Empire and literature: from the schism of race to the seism of the 'other'.

Nazir Ahmed Can, Rita Chaves

Research output: Chapter in BookChapterResearchpeer-review

1 Citation (Scopus)


This chapter analyses some of the ways in which the notion of race, the (still ongoing) engine of Western expansion in the world, is projected in works published in different contexts. In a first moment, it is observed how a certain idea of race brings together three European narratives separated by more than a hundred years: Heart of Darkness (1902) by Joseph Conrad, Zambeziana - Scenas da vida colonial [Zambezian - Scenes of Colonial Life] (1927) by Emílio de San Bruno and A última viúva de África [The Last Widow of Africa] (2017) by Carlos Vale Ferraz. This chapter also examines the literary project of Angolan Ruy Duarte de Carvalho, who, between the final decades of the 20th century and the first ones of the 21st century, resized the debate. In these two tempos, the authors identify the process that reflects the permanence of a worldview that hierarchises human beings by skin colour, which they call “the schism of race, " and its counterpoint, produced on African soil, which they call the “seism of the other.”.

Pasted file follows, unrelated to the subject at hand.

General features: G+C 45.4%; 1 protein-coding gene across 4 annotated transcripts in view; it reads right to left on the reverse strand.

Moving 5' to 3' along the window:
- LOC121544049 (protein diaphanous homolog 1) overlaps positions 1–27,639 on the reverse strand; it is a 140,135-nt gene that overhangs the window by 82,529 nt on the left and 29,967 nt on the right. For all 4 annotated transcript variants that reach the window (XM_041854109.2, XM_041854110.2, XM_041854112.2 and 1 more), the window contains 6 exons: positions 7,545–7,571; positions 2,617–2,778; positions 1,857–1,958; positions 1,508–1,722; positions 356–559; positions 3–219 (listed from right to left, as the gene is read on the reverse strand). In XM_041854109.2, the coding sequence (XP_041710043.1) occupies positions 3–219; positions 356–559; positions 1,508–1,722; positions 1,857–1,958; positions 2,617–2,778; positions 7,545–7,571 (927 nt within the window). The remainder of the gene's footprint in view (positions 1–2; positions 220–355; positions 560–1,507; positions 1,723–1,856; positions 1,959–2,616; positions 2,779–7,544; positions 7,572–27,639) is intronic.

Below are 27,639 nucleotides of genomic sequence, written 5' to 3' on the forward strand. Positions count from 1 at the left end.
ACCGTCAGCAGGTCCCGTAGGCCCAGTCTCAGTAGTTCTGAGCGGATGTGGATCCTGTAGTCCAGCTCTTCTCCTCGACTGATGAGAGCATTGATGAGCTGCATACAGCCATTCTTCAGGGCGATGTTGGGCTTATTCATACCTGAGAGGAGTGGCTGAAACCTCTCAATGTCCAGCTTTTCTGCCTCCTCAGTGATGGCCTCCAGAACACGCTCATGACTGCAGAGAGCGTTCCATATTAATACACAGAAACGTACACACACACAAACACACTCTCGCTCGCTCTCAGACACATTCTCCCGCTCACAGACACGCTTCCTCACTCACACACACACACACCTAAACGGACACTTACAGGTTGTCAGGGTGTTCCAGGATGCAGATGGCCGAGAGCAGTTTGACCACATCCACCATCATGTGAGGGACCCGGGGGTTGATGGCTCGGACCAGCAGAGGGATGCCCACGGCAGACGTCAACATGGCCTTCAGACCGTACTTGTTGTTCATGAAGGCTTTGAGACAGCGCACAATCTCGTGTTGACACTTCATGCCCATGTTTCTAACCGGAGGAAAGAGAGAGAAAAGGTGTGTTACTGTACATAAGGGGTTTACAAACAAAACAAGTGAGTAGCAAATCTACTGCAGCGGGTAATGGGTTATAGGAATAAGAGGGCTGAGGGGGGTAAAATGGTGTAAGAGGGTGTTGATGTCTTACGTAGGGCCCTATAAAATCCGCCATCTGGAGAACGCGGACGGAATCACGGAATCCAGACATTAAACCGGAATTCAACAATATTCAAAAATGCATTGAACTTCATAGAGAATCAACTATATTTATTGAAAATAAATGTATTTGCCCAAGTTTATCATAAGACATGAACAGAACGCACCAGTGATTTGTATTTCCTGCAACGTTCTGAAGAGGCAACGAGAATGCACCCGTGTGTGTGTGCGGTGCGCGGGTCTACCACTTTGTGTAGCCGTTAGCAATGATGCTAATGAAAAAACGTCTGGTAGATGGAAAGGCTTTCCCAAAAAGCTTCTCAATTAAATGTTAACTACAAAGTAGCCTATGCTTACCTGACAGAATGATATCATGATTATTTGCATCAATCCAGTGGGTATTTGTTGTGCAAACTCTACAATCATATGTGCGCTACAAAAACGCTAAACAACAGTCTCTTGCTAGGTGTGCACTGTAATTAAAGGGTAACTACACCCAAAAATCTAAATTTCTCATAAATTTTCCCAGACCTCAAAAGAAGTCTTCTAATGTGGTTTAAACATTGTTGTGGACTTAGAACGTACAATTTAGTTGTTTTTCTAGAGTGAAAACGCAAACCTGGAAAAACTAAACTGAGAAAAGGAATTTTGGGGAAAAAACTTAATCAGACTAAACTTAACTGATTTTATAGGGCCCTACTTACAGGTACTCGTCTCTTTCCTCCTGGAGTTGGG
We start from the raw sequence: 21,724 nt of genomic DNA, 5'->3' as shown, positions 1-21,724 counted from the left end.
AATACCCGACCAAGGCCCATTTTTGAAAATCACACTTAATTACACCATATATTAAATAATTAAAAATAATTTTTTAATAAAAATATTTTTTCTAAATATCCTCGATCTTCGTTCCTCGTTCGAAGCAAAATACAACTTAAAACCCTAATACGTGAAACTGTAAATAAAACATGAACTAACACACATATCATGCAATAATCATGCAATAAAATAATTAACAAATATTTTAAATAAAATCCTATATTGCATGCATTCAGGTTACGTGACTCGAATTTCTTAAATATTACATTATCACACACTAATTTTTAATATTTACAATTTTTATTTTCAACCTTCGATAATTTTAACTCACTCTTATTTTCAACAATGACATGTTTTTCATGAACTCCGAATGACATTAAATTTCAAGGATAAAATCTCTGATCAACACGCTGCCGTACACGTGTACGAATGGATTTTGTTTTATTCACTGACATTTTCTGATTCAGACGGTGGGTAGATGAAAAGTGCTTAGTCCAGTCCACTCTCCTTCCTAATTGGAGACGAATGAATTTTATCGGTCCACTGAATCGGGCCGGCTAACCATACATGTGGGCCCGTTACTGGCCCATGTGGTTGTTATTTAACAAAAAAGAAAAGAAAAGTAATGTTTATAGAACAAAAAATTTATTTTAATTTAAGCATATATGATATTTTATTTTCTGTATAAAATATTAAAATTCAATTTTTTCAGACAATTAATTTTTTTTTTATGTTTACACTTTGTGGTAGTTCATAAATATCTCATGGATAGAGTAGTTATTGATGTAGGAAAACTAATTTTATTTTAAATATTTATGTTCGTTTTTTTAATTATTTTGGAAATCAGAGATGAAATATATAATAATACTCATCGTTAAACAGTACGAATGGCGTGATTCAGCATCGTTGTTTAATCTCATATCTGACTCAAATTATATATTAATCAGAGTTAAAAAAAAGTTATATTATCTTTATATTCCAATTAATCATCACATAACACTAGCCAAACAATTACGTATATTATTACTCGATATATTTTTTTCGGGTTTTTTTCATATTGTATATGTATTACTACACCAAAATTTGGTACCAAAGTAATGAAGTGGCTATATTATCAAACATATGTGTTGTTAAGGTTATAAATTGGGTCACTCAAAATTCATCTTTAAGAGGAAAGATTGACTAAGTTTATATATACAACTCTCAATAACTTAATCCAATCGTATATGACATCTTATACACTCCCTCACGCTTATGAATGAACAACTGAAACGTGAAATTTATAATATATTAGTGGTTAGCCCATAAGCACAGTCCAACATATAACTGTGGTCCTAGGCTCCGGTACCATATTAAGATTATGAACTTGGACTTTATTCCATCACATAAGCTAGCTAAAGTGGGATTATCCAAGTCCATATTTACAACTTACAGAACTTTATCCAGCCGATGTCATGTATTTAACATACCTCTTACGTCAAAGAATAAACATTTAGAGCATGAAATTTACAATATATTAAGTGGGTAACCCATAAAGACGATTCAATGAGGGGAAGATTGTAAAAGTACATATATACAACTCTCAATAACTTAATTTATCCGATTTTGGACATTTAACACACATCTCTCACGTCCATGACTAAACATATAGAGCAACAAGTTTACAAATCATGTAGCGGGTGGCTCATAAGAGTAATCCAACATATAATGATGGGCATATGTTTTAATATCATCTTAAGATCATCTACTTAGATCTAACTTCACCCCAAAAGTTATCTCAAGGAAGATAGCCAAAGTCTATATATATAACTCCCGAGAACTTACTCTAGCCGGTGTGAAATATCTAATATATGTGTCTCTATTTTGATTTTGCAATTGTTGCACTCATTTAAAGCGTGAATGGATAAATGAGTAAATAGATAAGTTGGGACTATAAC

Original languageEnglish
Title of host publicationRacism and Racial Surveillance. Modernity Matters
EditorsSheila Khan, Nazir Ahmed Can, Helena Machado
Place of PublicationNew York; London
Number of pages25
ISBN (Electronic)9781003014300
Publication statusPublished - 2021

Publication series

NameRacism and Racial Surveillance: Modernity Matters


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